US20070131431A1 (en) * 2002-09-20 2007-06-14 Mark Shuster Self-Lubricating expansion mandrel for expandable tubular
US20070228729A1 (en) * 2003-03-06 2007-10-04 Grimmett Harold M Tubular goods with threaded integral joint connections
US7665532B2 (en) 1998-12-07 2010-02-23 Shell Oil Company Pipeline
US7712522B2 (en) 2003-09-05 2010-05-11 Enventure Global Technology, Llc Expansion cone and system
US7740076B2 (en) 2002-04-12 2010-06-22 Enventure Global Technology, L.L.C. Protective sleeve for threaded connections for expandable liner hanger
US7739917B2 (en) 2002-09-20 2010-06-22 Enventure Global Technology, Llc Pipe formability evaluation for expandable tubulars
US7819185B2 (en) 2004-08-13 2010-10-26 Enventure Global Technology, Llc Expandable tubular
US7886831B2 (en) 2003-01-22 2011-02-15 Enventure Global Technology, L.L.C. Apparatus for radially expanding and plastically deforming a tubular member
US7918284B2 (en) 2002-04-15 2011-04-05 Enventure Global Technology, L.L.C. Protective sleeve for threaded connections for expandable liner hanger
US20150084333A1 (en) * 2012-06-05 2015-03-26 Alstom Renewable Technologies Method for welding two edges of one or more steel parts to each other including a heat treatment step after the welding step: penstock obtained with such a method
EP2690188A4 (en) * 2011-03-24 2015-06-24 Nippon Steel & Sumitomo Metal Corp Austenite system alloy pipe and manufacturing method thereof
US9457633B2 (en) * 2014-10-21 2016-10-04 Benteler Automobiltechnik Gmbh Cross member system for a coupling device a motor vehicle

Families Citing this family (3)

* Cited by examiner, † Cited by third party
Publication number Priority date Publication date Assignee Title
JPS573731B2 (en) * 1977-04-18 1982-01-22
JPS56133417A (en) * 1980-03-24 1981-10-19 Usui Internatl Ind Co Ltd Iron and steel materials
DE19522790C2 (en) * 1995-06-14 1998-10-15 Mannesmann Ag A process for the manufacture of pipes according to the UOE method

Citations (4)

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Publication number Priority date Publication date Assignee Title
US2235243A (en) * 1939-03-27 1941-03-18 Republic Steel Corp Ferrous metal article and method of producing same
US2843512A (en) * 1955-03-24 1958-07-15 Youngstown Sheet And Tube Co Method of relieving bauschinger effect in oil well drill pipe
US3535484A (en) * 1967-05-26 1970-10-20 American Cast Iron Pipe Co Method of improving physical properties of electric resistance welded steel pipe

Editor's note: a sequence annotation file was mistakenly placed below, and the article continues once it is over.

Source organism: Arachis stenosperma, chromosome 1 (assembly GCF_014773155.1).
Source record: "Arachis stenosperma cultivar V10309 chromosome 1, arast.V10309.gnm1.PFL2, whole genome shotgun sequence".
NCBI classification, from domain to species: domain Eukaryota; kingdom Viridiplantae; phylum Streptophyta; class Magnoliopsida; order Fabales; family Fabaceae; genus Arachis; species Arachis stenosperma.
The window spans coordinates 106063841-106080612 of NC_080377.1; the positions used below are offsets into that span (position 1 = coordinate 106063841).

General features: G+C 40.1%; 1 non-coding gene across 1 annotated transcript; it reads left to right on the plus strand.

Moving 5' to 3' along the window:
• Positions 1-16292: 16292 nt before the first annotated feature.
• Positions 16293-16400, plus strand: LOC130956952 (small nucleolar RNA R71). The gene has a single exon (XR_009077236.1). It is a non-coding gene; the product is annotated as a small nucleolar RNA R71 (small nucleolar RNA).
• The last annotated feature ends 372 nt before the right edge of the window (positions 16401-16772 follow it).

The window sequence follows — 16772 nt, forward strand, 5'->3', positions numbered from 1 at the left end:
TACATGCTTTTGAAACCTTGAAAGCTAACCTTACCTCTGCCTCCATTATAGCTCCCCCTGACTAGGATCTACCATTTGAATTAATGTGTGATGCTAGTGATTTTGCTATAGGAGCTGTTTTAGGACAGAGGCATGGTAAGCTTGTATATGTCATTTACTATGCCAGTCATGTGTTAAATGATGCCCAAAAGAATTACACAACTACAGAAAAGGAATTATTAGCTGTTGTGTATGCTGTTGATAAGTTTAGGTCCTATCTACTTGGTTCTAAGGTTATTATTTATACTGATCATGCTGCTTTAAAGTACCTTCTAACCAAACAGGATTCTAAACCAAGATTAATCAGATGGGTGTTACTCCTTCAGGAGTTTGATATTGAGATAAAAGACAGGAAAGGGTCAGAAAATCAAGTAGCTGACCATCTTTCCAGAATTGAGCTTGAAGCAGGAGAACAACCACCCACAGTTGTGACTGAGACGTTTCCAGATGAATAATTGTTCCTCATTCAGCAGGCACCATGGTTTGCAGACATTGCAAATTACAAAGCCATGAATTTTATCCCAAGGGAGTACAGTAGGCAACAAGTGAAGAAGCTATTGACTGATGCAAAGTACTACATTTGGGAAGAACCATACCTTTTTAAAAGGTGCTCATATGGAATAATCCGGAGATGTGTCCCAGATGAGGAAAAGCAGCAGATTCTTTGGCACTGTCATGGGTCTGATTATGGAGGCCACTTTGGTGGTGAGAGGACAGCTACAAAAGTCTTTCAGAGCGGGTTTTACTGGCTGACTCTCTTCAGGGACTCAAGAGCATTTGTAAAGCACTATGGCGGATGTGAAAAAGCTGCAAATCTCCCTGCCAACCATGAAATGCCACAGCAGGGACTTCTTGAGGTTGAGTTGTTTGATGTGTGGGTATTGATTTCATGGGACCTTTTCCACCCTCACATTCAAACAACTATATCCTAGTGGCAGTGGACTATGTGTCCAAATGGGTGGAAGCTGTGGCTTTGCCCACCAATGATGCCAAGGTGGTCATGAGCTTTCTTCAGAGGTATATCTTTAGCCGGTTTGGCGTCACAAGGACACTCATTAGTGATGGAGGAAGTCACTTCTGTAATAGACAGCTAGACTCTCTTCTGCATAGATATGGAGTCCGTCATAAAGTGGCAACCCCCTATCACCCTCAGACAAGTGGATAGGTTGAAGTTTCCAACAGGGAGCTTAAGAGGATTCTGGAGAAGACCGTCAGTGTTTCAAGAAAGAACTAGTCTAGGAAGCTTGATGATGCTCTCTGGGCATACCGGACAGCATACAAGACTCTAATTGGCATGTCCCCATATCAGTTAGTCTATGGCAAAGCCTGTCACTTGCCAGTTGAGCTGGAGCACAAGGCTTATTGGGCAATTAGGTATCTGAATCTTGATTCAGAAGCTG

US3915763A (en) * 1971-09-08 1975-10-28 Ajax Magnethermic Corp Method for heat-treating large diameter steel pipe

Patent Citations (4)

* Cited by examiner, † Cited by third party
Publication number Priority date Publication date Assignee Title
US2235243A (en) * 1939-03-27 1941-03-18 Republic Steel Corp Ferrous metal article and method of producing same
US2843512A (en) * 1955-03-24 1958-07-15 Youngstown Sheet And Tube Co Method of relieving bauschinger effect in oil well drill pipe
US3535484A (en) * 1967-05-26 1970-10-20 American Cast Iron Pipe Co Method of improving physical properties of electric resistance welded steel pipe
US3915763A (en) * 1971-09-08 1975-10-28 Ajax Magnethermic Corp Method for heat-treating large diameter steel pipe

Cited By (37)

* Cited by examiner, † Cited by third party
Publication number Priority date Publication date Assignee Title
DE3021223A1 (en) * 1979-06-05 1980-12-18 Kubota Ltd A process for the manufacture of pipe bends of stainless cast steel
US4314861A (en) * 1979-06-05 1982-02-09 Kubota Ltd. Manufacturing method of elbows made of cast stainless steel
US4612071A (en) * 1984-02-22 1986-09-16 O'donnell & Associates, Inc. Mechanical stress improvement process
US4851057A (en) * 1985-12-11 1989-07-25 Varian Associates, Inc. Method of diffusion bonding and densifying material
US4683014A (en) * 1986-03-28 1987-07-28 O'donnell & Associates, Inc. Mechanical stress improvement process
US20050039928A1 (en) * 1998-11-16 2005-02-24 Cook Robert Lance Radial expansion of tubular members
US20040244968A1 (en) * 1998-12-07 2004-12-09 Cook Robert Lance Expanding a tubular member
US7665532B2 (en) 1998-12-07 2010-02-23 Shell Oil Company Pipeline
US20050123639A1 (en) * 1999-10-12 2005-06-09 Enventure Global Technology L.L.C. Lubricant coating for expandable tubular members
US20050223535A1 (en) * 2000-10-02 2005-10-13 Cook Robert L Method and apparatus for forming a mono-diameter wellbore casing